The December 2022 issue of IEEE Spectrum is here!

Close bar

The Long Goodbye of Wi-Fi Has Begun

Local 5G networks could replace the familiar wireless standard

2 min read
Illustration of wifi bars depicted as petals falling off a flower.
Illustration: Dan Page

In ten years, we won't need Wi-Fi.

At least, that's what Azhar Hussain, the CEO of IoT company Hanhaa, told me on a phone call late last year. He thinks the end of Wi-Fi is nigh because he believes that allocating spectrum in smaller chunks will let municipalities, universities, and companies create private 5G cellular networks. The convenience of those networks will impel companies to choose cellular connections over Wi-Fi for their IoT devices.

There's reason to think Hussain is right, at least for higher-value devices, such as medical devices, home appliances, and outdoor gear like pool-cleaning robots. Zach Supalla, the CEO of Particle, a company that supplies IoT components to businesses with little experience building connected products, says more than half of the IoT devices in Particle's cloud that use cellular connections are also within range of a Wi-Fi network. Supalla says that companies choose cellular modules over Wi-Fi because the modules are easier to set up and businesses can better control the consumer experience.

Wi-Fi devices are notoriously difficult to connect to one another, or pair. To get a connected product on their home Wi-Fi network, consumers must often pair with a software-based access point before switching the device over to their own network.

This process can be fraught with errors. Even I, a reporter who has tested hundreds of connected devices, fail to get a device on my network on the first try roughly a third of the time. To make it easier, Amazon and Google have both created proprietary onboarding processes that handle the setup on behalf of the user, so that when consumers power their devices on, they automatically try to join their network.

However, device manufacturers still have to implement both Amazon's and Google's programs separately, and that requires know-how that some companies don't possess. Thankfully, Amazon, Apple, and Google are now working on a smart-home standard that may simplify things. But the details are scant, and any solution they develop won't be available until 2021 at the earliest.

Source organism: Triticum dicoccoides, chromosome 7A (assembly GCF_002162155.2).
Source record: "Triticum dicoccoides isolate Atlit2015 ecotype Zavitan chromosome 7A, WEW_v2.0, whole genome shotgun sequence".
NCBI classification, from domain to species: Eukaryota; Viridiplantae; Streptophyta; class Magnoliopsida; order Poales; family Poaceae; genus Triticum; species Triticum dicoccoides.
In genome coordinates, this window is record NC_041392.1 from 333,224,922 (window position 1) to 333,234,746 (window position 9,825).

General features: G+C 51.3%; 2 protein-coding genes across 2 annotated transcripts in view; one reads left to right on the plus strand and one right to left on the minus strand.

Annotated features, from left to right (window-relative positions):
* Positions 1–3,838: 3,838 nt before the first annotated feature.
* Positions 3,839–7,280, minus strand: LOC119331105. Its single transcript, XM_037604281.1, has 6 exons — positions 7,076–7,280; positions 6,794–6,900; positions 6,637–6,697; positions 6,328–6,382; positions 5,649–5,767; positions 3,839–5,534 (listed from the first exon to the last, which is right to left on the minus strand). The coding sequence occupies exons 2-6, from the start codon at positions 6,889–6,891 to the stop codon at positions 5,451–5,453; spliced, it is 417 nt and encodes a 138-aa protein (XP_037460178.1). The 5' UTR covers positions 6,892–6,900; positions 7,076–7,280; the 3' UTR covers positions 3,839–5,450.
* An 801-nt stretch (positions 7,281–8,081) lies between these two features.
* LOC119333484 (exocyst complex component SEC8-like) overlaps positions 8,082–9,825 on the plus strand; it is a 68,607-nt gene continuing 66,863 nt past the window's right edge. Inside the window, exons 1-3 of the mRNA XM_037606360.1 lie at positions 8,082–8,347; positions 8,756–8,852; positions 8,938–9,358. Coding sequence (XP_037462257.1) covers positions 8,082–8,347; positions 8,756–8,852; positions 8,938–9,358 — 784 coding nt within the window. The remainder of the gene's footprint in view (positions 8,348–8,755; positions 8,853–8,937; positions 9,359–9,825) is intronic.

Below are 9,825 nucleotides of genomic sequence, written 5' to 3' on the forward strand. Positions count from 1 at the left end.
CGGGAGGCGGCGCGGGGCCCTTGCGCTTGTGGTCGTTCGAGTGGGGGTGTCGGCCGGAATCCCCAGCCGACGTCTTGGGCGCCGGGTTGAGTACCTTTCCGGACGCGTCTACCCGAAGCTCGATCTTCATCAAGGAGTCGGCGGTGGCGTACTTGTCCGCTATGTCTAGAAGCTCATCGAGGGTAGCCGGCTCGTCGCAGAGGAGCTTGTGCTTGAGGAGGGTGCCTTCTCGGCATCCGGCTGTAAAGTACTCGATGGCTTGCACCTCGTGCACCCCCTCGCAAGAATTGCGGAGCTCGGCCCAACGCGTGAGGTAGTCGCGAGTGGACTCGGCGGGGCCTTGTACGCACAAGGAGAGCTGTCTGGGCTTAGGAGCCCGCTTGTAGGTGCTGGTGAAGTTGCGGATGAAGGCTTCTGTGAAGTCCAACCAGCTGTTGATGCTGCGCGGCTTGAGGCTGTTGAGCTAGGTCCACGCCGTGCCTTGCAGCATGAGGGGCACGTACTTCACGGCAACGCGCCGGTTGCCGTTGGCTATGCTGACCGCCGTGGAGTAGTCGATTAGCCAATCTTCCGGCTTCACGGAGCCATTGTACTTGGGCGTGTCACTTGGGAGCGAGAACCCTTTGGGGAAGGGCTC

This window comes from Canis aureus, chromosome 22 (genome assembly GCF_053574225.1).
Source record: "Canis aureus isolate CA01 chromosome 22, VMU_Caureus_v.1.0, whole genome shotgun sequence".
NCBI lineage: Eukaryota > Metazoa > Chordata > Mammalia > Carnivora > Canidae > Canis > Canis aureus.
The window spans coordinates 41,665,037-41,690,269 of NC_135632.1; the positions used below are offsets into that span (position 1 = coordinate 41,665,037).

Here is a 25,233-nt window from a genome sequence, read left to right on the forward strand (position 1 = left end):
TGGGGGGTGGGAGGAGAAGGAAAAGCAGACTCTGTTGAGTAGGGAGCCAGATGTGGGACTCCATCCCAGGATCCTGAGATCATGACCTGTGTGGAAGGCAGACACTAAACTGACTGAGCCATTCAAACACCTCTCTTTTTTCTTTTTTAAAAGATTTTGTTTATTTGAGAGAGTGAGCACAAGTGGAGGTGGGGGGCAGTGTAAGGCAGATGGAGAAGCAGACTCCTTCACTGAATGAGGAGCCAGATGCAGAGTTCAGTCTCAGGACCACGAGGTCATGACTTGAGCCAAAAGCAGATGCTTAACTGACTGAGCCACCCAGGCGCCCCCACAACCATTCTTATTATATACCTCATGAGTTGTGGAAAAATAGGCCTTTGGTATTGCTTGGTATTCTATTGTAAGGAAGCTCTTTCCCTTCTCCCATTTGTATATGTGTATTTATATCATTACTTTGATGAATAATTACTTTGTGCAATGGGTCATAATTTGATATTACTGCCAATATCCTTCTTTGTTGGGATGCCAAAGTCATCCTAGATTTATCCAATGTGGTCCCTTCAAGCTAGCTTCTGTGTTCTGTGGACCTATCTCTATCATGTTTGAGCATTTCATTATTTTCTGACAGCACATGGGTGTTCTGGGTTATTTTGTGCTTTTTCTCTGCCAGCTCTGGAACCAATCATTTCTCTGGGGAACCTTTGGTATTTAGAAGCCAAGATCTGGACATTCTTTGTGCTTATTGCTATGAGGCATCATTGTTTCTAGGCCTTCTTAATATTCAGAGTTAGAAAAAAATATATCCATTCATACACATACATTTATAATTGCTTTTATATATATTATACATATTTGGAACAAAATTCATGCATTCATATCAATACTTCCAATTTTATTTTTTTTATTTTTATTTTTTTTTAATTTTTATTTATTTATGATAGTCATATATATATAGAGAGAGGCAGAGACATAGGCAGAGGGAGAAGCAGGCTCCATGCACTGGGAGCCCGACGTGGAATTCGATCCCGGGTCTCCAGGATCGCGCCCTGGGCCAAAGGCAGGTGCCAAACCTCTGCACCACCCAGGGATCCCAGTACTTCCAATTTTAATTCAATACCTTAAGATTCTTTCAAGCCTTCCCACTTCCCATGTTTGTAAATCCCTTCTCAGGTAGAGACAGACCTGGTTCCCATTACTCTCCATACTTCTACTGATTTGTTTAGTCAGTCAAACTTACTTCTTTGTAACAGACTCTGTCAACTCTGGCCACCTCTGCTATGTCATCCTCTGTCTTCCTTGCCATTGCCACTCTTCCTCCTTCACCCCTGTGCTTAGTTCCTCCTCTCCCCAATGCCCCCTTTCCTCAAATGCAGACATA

When you're faced with multiple Wi-Fi ecosystems, cellular is just easier, Hussain says. Cellular networks cost more now because you have to install radios on the devices and pay a subscription to use the cellular network. Hussain sees those costs coming down, potentially even disappearing, given time.

That's because he's anticipating a future where universities, businesses, and municipalities set up their own cellular networks using spectrum obtained through new spectrum auctions, such as the Citizens Broadband Radio Services (CBRS) auctions occurring in the United States in June. Cellular equipment makers are already building gear and testing these private networks in factories and offices. If new roaming plans are developed to allow devices to come onto these local networks easily, similar to joining a Wi-Fi hotspot, cellular connectivity will become practically free.

Even if Hussain's vision doesn't come to pass in the next 10 years, the costs of low-data-rate cellular contracts will continue to drop, and that could still eventually put the nail in the coffin for Wi-Fi. And I mostly agree: I think there are plenty of reasons to believe that Wi-Fi will never disappear entirely, but I do think small cellular networks will take its place in our lives.

This article appears in the February 2020 print issue as “Wi-Fi's Long Goodbye."

The Conversation (0)

Why the Internet Needs the InterPlanetary File System

Peer-to-peer file sharing would make the Internet far more efficient

12 min read
Horizontal
An illustration of a series
Carl De Torres
LightBlue

When the COVID-19 pandemic erupted in early 2020, the world made an unprecedented shift to remote work. As a precaution, some Internet providers scaled back service levels temporarily, although that probably wasn’t necessary for countries in Asia, Europe, and North America, which were generally able to cope with the surge in demand caused by people teleworking (and binge-watching Netflix). That’s because most of their networks were overprovisioned, with more capacity than they usually need. But in countries without the same level of investment in network infrastructure, the picture was less rosy: Internet service providers (ISPs) in South Africa and Venezuela, for instance, reported significant strain.

But is overprovisioning the only way to ensure resilience? We don’t think so. To understand the alternative approach we’re championing, though, you first need to recall how the Internet works.

Keep Reading ↓Show less